Wildlife biologist Sarah Boyden speaks about unique parts of bat physiology and natural history, as well as provides an update on white nose syndrome in Maine.
Part of the Winter Talk series sponsored by Allen Insurance & Financial
Bats can be found in nearly every habitat type in Maine, from pristine forests to urban environments. For a group of species ubiquitous to the summer landscape, we know very little about where they spend the winter. The Maine Department of Inland Fisheries and Wildlife is conducting research in collaboration with the University of Maine to learn more about winter habitat use. Bats were traditionally thought to spend the winter in large caves, or old mines, called hibernacula. Maine has three known hibernaculum where bats are regularly found hibernating during the winter. Winter acoustic surveys suggest some bats are spending the winter hibernating in talus slopes, which are large boulder fields that appear to offer suitable cover for bats to success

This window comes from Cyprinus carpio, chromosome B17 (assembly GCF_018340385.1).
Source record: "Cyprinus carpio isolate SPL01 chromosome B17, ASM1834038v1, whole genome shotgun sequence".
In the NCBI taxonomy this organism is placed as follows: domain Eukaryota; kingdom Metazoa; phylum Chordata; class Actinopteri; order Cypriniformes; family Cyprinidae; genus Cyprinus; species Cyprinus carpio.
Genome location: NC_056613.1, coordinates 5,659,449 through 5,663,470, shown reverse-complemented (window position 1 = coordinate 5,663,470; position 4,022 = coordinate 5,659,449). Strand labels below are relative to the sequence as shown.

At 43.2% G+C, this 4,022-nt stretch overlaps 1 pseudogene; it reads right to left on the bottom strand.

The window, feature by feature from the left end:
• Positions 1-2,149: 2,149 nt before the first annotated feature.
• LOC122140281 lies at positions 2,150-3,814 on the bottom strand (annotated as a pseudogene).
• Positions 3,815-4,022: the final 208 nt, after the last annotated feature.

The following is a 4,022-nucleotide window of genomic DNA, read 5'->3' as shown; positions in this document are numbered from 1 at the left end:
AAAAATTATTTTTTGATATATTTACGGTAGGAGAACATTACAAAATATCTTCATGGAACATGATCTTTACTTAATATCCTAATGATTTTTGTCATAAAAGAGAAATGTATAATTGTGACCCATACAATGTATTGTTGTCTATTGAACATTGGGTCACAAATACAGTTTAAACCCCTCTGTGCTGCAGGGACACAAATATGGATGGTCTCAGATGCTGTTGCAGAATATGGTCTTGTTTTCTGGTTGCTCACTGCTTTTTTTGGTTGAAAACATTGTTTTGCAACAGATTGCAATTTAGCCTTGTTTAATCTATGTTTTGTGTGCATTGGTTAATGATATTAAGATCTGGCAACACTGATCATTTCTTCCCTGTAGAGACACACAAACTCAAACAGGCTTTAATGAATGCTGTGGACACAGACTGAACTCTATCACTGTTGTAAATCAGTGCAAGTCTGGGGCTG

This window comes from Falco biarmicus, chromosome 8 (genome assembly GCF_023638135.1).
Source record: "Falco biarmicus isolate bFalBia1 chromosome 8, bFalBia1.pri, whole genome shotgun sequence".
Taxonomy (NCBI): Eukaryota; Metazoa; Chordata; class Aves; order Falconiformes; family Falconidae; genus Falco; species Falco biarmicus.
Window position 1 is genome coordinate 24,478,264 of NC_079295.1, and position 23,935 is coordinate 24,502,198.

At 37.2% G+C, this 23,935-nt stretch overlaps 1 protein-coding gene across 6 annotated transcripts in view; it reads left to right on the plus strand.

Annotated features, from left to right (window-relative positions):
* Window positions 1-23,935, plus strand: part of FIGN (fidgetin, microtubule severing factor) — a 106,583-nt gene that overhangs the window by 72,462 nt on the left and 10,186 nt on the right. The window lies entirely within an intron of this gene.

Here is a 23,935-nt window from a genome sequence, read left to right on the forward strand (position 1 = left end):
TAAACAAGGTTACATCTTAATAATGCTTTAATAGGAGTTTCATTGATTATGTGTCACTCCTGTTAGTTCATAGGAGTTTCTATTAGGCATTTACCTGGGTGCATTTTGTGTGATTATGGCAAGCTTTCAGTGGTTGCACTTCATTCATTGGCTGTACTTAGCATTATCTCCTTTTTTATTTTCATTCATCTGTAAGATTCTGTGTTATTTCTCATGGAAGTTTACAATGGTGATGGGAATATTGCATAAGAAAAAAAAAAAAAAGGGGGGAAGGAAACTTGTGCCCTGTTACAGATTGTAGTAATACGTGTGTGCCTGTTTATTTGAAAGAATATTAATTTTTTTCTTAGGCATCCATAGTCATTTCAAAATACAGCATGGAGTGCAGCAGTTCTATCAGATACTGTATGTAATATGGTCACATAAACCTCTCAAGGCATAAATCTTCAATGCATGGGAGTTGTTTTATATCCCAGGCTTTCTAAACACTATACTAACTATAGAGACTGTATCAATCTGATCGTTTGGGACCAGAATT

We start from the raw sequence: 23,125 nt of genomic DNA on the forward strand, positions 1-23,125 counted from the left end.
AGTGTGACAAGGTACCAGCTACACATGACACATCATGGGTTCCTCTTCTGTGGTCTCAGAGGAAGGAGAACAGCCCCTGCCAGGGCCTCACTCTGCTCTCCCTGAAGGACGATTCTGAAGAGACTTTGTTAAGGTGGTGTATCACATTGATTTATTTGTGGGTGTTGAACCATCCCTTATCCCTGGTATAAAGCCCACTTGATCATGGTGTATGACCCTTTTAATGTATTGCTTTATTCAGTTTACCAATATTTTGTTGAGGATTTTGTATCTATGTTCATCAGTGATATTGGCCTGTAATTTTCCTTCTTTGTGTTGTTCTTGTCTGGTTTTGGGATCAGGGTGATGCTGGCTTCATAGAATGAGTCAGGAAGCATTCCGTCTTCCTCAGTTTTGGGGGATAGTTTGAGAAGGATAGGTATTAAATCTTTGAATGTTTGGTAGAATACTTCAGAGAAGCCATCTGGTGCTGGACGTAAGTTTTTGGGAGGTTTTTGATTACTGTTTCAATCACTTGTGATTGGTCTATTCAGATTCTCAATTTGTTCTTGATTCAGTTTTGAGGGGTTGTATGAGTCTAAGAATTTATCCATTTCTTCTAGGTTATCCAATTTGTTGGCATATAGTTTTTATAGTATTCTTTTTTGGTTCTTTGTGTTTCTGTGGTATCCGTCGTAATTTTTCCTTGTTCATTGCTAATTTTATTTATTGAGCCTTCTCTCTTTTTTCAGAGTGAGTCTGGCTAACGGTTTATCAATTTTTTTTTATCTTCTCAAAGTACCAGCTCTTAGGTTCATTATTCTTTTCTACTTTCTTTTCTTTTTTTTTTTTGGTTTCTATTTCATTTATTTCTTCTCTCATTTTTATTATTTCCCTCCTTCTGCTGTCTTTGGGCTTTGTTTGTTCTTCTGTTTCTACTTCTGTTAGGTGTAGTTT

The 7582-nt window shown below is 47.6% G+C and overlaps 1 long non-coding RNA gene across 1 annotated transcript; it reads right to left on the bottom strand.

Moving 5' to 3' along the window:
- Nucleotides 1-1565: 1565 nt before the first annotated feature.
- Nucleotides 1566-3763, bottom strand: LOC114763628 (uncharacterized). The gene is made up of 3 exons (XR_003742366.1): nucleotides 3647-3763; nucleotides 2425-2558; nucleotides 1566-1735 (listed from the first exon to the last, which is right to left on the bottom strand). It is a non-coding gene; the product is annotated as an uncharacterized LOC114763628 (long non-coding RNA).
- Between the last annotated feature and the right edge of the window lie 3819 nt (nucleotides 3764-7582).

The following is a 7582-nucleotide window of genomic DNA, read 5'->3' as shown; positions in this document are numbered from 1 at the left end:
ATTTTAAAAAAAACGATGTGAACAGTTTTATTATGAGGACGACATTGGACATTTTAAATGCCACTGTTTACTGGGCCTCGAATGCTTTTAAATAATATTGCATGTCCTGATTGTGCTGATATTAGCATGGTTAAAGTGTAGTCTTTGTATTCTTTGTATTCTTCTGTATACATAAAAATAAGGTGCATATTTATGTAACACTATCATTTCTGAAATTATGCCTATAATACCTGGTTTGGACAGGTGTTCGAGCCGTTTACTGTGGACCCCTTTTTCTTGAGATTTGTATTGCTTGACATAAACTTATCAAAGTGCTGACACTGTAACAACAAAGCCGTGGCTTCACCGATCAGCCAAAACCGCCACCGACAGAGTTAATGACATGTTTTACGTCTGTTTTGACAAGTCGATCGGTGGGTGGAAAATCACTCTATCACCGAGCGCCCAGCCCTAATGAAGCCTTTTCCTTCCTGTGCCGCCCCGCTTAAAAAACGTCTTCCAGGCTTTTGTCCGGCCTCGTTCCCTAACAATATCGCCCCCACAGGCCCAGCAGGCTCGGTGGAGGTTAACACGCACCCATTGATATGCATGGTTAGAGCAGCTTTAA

fully overwinter. Come learn more about exciting new discoveries about Maine’s bats.
Sarah Boyden is a regional wildlife biologist with Maine Department of Inland Fisheries and Wildlife in Strong. She graduated from University of Maine at Farmington with a B.A. in Biology in 2002. Sarah has spent the last 15 years studying bat ecology throughout North America in habitats ranging from the north woods of Maine to the offshore environment.